DOES STAINLESS STEEL REMOVE GARLIC SMELLS FROM HANDS?
We’ve teamed up with Prof Mark Lorch, a chemist from the University of Hull, to test whether life hacks really work – and we need your help!
You may have heard that rubbing garlicky hands on something made from stainless steel, such as a spoon, removes the whiff. You can even buy stainless steel soap! But does it work? No one has really tested it under scientific conditions, so my fellow chemists and I (funded by the Royal Society of Chemistry) devised a citizen science experiment to see whether it’s a hit or myth.
Hundreds of people took part (you can see how to do the experiment at bit.ly/hitormyth) and their results showed that this trick does work! Which leave us with the question of how does it work? We are testing some theories in the lab, but this is what we think so far:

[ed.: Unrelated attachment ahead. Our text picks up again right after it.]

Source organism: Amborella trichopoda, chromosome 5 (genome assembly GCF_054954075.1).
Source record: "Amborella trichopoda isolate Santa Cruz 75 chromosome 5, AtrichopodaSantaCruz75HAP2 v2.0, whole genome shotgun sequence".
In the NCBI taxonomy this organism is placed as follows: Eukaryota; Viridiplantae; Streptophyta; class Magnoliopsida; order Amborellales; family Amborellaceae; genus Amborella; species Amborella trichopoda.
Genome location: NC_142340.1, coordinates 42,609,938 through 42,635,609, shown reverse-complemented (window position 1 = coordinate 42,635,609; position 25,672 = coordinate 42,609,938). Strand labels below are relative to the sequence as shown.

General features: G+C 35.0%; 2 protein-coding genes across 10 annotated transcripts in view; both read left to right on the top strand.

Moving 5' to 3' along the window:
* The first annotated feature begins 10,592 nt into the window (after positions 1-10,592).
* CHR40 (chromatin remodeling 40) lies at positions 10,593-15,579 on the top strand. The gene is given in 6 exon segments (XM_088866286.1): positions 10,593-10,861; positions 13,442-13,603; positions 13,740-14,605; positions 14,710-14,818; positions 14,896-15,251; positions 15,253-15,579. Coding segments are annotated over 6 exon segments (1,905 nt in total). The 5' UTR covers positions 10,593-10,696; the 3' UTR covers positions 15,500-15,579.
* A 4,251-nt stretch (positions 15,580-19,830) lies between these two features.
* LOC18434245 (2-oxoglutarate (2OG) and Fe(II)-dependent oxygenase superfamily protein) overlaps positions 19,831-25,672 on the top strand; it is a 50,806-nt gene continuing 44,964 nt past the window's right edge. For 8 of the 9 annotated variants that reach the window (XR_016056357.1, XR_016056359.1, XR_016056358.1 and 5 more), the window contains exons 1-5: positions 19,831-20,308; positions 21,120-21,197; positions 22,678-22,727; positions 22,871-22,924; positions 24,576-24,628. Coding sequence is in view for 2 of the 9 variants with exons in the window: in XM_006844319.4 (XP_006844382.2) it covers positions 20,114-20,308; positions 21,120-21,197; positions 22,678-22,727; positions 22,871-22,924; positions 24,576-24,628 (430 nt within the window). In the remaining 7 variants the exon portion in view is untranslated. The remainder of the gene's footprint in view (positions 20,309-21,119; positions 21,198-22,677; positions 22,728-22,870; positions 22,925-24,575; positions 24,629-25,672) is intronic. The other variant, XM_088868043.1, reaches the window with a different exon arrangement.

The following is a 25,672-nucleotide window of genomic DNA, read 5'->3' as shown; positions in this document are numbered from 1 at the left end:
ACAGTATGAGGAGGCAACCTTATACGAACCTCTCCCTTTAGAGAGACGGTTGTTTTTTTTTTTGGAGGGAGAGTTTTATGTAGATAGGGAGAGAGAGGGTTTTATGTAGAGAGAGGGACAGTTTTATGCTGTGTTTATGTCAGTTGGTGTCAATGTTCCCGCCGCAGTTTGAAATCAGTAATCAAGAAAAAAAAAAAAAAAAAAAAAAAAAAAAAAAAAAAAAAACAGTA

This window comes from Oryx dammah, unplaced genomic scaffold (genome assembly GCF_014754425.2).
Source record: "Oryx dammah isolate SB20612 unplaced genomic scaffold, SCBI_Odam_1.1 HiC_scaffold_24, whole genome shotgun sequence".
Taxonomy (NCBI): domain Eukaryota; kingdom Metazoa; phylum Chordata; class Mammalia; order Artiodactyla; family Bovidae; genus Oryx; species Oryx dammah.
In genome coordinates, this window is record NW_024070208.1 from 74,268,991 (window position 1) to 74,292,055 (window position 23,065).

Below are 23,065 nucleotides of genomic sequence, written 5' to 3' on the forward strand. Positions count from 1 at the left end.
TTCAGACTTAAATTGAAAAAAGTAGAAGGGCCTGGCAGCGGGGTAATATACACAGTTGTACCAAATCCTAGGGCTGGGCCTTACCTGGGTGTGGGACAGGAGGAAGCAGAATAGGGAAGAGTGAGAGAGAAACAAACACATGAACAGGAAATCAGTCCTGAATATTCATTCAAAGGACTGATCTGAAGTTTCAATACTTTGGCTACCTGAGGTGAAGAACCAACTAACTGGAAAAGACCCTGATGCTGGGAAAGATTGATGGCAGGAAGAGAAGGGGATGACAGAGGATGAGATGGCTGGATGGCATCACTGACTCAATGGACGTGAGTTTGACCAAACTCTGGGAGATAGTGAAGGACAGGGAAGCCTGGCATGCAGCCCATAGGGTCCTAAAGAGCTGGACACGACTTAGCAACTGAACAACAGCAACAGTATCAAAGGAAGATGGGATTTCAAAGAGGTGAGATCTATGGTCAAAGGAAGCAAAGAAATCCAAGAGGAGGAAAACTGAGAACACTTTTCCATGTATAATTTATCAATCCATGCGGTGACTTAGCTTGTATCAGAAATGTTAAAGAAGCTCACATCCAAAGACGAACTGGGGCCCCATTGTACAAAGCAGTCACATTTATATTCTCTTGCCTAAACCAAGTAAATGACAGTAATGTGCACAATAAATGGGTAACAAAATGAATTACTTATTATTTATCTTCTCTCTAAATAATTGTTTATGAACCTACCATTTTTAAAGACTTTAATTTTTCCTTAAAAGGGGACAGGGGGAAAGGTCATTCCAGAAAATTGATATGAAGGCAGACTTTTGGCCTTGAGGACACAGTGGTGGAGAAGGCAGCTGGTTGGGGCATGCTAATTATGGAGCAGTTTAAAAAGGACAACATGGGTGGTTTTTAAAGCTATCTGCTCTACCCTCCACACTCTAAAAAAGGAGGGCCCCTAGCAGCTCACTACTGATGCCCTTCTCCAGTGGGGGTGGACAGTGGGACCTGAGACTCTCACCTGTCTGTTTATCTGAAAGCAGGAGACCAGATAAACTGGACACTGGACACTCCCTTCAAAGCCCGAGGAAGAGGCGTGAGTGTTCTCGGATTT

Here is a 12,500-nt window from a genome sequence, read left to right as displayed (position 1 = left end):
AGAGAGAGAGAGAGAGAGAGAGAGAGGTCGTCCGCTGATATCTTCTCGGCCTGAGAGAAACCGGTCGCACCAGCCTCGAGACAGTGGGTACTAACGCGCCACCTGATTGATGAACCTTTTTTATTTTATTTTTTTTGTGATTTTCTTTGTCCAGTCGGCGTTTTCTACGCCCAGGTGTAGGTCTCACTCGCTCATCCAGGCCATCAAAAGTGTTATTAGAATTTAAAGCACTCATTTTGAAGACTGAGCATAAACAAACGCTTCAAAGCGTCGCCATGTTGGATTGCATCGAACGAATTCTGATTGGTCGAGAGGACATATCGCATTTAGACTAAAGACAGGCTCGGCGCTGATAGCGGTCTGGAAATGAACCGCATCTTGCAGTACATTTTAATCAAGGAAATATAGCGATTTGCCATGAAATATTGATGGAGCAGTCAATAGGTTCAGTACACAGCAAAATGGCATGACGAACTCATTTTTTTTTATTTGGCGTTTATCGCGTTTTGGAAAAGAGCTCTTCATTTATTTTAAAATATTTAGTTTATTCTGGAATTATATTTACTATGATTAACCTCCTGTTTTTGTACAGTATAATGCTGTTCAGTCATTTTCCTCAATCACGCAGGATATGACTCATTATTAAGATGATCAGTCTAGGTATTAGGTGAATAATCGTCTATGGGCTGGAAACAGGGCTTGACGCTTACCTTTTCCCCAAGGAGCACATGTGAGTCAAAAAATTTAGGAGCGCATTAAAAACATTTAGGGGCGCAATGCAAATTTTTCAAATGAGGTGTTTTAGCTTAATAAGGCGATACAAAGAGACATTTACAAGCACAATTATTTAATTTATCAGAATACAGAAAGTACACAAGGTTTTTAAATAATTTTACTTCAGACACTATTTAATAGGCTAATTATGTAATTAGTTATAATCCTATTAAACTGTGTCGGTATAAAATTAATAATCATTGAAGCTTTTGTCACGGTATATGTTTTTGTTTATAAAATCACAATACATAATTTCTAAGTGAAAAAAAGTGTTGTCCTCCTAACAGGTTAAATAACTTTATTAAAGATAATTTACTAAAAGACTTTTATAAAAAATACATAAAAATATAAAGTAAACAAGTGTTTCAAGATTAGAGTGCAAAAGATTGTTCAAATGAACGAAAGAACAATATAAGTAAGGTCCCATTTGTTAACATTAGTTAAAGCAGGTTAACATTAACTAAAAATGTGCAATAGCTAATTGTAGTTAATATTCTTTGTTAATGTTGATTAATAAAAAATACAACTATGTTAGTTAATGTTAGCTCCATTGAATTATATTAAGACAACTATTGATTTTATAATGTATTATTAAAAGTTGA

Garlic is full of sulphur-containing chemicals, that give it its familiar taste and odour. One of them, called allicin, is probably responsible for making your hands smell. Stainless steel is an alloy, which is predominantly made of iron but also contains chromium. The chromium forms an oxide layer on the surface of the alloy, protecting the iron from rusting. It could be that the oxide layer reacts with the allicin from the garlic, making it cling to the surface of the stainless steel instead of your hands.
You can also conduct our next experiment, which investigates how to stop flowers from wilting. Read on to find out more!